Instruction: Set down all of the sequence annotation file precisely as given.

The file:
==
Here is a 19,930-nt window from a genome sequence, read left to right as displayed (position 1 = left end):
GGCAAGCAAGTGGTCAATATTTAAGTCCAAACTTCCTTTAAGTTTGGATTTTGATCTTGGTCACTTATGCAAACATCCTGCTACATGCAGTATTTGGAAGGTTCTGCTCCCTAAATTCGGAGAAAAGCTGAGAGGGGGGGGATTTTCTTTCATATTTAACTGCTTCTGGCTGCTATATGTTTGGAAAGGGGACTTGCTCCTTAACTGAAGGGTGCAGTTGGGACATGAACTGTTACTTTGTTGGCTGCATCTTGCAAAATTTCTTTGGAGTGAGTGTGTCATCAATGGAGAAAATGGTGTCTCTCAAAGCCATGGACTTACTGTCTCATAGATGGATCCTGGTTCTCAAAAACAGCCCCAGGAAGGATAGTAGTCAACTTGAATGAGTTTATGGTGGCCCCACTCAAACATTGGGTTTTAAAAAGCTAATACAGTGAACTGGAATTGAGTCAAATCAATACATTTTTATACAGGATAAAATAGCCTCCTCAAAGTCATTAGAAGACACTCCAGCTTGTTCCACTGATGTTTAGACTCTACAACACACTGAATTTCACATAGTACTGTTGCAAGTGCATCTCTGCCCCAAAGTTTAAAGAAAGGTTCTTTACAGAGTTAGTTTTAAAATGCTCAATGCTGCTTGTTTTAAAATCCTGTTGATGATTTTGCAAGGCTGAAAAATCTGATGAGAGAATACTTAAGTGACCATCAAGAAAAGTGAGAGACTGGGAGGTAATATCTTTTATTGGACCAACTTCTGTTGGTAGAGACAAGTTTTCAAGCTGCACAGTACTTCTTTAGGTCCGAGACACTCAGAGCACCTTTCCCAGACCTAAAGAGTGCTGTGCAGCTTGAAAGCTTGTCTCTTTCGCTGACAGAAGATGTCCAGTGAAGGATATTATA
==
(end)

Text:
Here is a 19,930-nt window from a genome sequence, read left to right as displayed (position 1 = left end):
GGCAAGCAAGTGGTCAATATTTAAGTCCAAACTTCCTTTAAGTTTGGATTTTGATCTTGGTCACTTATGCAAACATCCTGCTACATGCAGTATTTGGAAGGTTCTGCTCCCTAAATTCGGAGAAAAGCTGAGAGGGGGGGGATTTTCTTTCATATTTAACTGCTTCTGGCTGCTATATGTTTGGAAAGGGGACTTGCTCCTTAACTGAAGGGTGCAGTTGGGACATGAACTGTTACTTTGTTGGCTGCATCTTGCAAAATTTCTTTGGAGTGAGTGTGTCATCAATGGAGAAAATGGTGTCTCTCAAAGCCATGGACTTACTGTCTCATAGATGGATCCTGGTTCTCAAAAACAGCCCCAGGAAGGATAGTAGTCAACTTGAATGAGTTTATGGTGGCCCCACTCAAACATTGGGTTTTAAAAAGCTAATACAGTGAACTGGAATTGAGTCAAATCAATACATTTTTATACAGGATAAAATAGCCTCCTCAAAGTCATTAGAAGACACTCCAGCTTGTTCCACTGATGTTTAGACTCTACAACACACTGAATTTCACATAGTACTGTTGCAAGTGCATCTCTGCCCCAAAGTTTAAAGAAAGGTTCTTTACAGAGTTAGTTTTAAAATGCTCAATGCTGCTTGTTTTAAAATCCTGTTGATGATTTTGCAAGGCTGAAAAATCTGATGAGAGAATACTTAAGTGACCATCAAGAAAAGTGAGAGACTGGGAGGTAATATCTTTTATTGGACCAACTTCTGTTGGTAGAGACAAGTTTTCAAGCTGCACAGTACTTCTTTAGGTCCGAGACACTCAGAGCACCTTTCCCAGACCTAAAGAGTGCTGTGCAGCTTGAAAGCTTGTCTCTTTCGCTGACAGAAGATGTCCAGTGAAGGATATTATA